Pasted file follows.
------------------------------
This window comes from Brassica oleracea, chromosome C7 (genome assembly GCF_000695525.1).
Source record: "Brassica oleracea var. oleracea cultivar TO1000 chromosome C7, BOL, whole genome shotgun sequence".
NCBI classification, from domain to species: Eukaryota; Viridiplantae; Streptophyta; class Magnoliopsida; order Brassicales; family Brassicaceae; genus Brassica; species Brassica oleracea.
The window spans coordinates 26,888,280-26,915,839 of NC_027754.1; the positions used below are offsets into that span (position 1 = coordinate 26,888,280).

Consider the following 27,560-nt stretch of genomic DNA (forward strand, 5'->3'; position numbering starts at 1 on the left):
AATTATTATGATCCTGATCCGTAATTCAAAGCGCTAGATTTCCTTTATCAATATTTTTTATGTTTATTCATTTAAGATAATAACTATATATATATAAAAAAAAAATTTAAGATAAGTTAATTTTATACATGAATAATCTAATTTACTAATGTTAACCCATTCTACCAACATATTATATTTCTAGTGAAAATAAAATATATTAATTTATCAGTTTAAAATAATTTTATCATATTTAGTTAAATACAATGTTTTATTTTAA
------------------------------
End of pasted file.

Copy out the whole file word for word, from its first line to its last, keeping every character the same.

This window comes from Brassica oleracea, chromosome C7 (genome assembly GCF_000695525.1).
Source record: "Brassica oleracea var. oleracea cultivar TO1000 chromosome C7, BOL, whole genome shotgun sequence".
NCBI classification, from domain to species: Eukaryota; Viridiplantae; Streptophyta; class Magnoliopsida; order Brassicales; family Brassicaceae; genus Brassica; species Brassica oleracea.
The window spans coordinates 26,888,280-26,915,839 of NC_027754.1; the positions used below are offsets into that span (position 1 = coordinate 26,888,280).

Consider the following 27,560-nt stretch of genomic DNA (forward strand, 5'->3'; position numbering starts at 1 on the left):
AATTATTATGATCCTGATCCGTAATTCAAAGCGCTAGATTTCCTTTATCAATATTTTTTATGTTTATTCATTTAAGATAATAACTATATATATATAAAAAAAAAATTTAAGATAAGTTAATTTTATACATGAATAATCTAATTTACTAATGTTAACCCATTCTACCAACATATTATATTTCTAGTGAAAATAAAATATATTAATTTATCAGTTTAAAATAATTTTATCATATTTAGTTAAATACAATGTTTTATTTTAA